As the NFL coaching carousel continues to spin slowly around, it’s possible that the task of reclaiming the NFC East could become a whole lot more difficult for the Dallas Cowboys.
Last Friday, ESPN’s Seth Wickersham wrote a story about a supposed power struggle between New England Patriots’ head coach Bill Belichick, team owner Robert Kraft and quarterback Tom Brady. The crux of the article is that the working relationship between these three titans of the sport might not be feasible beyond the conclusion of this season.
Belichick, Kraft and Brady have all denied that there is a serious rift, but numerous people have speculated that the future hall-of-fame coach might return to the New York Giants, this time as a head coach. Belichick previously served as a Giants’ assistant coach and defensive coordinator from 1979 to 1990.
And for someone who is almost always tight-lipped with the media, he has directed plenty of praise toward his former organization in recent years.
This week, Belichick deflected questions about the possibility of a New York reunion, but several reports indicate the team is very interested in bringing him back to serve as the franchise’s next head coach. Several days ago, Robert Kraft told Peter King of the Monday Morning Quarterback that he believes Belichick will ‘absolutely’ be back as the Patriots’ head coach next season.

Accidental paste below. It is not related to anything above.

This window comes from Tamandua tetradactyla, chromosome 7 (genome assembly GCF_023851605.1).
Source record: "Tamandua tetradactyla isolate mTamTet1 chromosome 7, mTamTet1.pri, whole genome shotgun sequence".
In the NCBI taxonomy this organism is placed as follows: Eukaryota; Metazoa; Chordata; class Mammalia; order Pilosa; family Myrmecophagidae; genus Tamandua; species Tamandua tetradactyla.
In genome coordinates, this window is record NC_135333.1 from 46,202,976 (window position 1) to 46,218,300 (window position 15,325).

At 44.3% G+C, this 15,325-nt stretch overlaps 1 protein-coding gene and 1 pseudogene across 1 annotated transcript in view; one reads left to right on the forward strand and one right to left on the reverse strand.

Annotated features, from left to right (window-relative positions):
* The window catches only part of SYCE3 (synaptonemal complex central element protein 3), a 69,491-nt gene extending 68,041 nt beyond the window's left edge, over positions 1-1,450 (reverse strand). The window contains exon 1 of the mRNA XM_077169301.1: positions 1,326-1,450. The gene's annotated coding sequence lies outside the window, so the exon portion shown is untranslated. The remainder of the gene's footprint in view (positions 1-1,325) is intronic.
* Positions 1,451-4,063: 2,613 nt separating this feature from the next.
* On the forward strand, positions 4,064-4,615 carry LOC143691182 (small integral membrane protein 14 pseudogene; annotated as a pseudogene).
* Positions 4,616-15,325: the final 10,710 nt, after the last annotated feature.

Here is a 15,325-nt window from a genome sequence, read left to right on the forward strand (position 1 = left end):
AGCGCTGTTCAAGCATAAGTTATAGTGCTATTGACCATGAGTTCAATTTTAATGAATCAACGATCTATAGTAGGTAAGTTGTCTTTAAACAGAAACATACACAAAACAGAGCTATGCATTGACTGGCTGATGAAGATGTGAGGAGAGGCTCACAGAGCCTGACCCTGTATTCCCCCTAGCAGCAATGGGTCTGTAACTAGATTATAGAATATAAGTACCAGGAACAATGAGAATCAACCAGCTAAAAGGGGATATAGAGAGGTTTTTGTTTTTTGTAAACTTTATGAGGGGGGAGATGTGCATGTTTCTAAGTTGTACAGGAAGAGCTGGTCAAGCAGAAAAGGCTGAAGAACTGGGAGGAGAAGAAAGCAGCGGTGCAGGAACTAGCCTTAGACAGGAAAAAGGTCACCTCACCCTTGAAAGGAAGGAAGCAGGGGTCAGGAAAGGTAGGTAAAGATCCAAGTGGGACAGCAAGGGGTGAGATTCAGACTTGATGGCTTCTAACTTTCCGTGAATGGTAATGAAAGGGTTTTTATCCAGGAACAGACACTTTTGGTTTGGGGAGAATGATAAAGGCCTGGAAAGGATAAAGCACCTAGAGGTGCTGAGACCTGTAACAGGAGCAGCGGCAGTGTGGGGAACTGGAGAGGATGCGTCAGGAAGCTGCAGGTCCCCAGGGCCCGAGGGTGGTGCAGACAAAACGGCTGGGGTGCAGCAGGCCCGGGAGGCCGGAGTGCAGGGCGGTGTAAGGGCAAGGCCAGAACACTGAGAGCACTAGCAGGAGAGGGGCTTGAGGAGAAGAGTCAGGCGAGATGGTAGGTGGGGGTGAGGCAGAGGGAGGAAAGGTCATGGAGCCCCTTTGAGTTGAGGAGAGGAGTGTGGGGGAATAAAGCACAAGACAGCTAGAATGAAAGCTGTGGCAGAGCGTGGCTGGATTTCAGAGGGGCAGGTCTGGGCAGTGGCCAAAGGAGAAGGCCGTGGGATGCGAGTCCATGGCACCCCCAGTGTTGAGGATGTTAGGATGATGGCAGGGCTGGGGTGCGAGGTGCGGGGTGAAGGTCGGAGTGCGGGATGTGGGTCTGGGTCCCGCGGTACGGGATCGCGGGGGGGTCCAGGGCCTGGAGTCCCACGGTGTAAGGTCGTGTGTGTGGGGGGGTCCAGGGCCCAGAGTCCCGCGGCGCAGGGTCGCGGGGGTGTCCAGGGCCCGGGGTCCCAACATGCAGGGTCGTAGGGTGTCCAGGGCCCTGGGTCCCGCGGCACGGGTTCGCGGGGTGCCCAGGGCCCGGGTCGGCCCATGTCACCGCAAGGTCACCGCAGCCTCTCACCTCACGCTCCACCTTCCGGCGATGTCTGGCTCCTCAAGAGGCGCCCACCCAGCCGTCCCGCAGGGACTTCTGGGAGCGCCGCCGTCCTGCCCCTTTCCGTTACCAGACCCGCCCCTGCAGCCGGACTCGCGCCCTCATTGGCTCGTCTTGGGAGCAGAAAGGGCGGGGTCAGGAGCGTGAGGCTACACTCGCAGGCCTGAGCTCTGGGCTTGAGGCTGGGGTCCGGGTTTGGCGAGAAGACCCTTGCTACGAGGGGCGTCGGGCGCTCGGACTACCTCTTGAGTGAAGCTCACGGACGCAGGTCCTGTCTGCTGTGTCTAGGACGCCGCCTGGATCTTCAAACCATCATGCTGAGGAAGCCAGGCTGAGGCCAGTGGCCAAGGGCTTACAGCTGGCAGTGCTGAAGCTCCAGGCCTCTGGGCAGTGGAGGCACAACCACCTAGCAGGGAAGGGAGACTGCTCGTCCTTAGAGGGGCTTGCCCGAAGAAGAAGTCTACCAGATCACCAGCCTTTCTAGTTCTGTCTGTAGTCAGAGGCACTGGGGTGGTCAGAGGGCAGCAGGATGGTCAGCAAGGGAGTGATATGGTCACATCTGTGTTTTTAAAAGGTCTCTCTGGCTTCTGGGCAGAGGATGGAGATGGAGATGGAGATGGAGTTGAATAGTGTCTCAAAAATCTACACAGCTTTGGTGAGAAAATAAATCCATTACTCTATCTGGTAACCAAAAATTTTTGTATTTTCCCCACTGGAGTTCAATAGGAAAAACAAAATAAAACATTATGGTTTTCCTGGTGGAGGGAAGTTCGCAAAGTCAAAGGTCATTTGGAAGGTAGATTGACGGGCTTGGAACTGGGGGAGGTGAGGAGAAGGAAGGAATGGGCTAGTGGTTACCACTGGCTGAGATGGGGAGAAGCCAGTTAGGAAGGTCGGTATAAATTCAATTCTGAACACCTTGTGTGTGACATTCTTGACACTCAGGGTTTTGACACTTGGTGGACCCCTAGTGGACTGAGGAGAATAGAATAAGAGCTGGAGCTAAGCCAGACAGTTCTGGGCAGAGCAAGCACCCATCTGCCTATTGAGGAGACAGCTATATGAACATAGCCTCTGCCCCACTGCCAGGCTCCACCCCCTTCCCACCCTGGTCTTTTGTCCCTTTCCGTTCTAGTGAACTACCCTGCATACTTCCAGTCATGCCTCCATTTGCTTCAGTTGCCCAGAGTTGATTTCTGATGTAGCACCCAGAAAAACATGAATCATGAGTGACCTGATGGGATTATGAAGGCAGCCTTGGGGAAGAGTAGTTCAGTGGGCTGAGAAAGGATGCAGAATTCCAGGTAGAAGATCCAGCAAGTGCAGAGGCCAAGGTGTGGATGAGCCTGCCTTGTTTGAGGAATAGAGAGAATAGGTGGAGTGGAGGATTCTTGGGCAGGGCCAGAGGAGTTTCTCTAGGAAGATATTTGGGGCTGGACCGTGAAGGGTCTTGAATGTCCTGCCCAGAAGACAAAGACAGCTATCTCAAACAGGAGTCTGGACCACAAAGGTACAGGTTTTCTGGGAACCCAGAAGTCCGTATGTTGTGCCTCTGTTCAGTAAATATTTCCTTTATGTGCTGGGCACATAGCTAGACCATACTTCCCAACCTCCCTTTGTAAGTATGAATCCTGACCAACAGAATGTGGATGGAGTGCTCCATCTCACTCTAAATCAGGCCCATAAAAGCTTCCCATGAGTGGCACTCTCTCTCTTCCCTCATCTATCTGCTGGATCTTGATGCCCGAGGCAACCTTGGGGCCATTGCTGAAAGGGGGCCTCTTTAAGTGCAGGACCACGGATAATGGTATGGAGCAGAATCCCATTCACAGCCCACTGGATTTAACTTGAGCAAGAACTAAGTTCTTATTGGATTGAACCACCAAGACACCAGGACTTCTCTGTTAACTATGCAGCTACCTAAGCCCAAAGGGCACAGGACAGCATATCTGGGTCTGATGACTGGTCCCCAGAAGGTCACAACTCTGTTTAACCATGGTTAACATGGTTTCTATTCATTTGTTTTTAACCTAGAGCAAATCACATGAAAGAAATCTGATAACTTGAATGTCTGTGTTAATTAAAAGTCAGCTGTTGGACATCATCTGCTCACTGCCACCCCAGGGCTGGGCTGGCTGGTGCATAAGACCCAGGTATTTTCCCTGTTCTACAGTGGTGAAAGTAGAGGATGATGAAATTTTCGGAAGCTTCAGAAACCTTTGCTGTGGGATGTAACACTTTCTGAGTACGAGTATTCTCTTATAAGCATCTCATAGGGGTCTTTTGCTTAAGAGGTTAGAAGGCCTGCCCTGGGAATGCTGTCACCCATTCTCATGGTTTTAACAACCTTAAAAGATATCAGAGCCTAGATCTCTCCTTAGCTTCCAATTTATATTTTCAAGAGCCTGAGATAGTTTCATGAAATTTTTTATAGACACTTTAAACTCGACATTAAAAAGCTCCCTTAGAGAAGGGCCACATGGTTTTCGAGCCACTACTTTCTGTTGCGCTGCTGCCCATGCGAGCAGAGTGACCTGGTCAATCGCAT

The only catch is that Belichick has wriggled his way out of a head coaching job he didn’t want before. At a truly bizarre news conference in 2000, the New York Jets were set to announce Belichick as their next head coach. Instead, he scribbled ‘ I resign as HC of the NYJ’ on a napkin, and eventually ended up in New England after a lengthy negotiation between the two teams and the NFL league office.
On Tuesday, an equally prominent candidate was linked to the Giants’ job. On The Herd with Colin Cowherd, former Arizona Cardinals’ head coach Bruce Arians was asked if he thought Alabama head coach Nick Saban would be interested in a second NFL head coaching stint.
This was Arians’ response:
No matter how much the Giants or any other team might pay him, it seems less likely that Belichick would leave New England given all of the success he’s had there.
The idea of Saban heading to the Giants is more realistic. The best active head coach in college football is just a few days removed from his sixth career national title victory. Since he arrived at Alabama in 2007, his teams have won an unprecedented five national championships in the past nine seasons.
Saban might also want another crack at being an NFL head coach. In just two seasons as the head coach of the Miami Dolphins, he produced a lackluster 15-17 record before bolting back to the college game.
The Giants have made the playoffs just once since they won Super Bowl XLVI in 2012, but they remain the only franchise from the NFC East to capture a championship in the past 20 years. The last time a team from the division hoisted the Lombardi Trophy, other than New York, was the 1995 season when the Cowboys defeated the Pittsburgh Steelers 27-17 in Super Bowl XXX.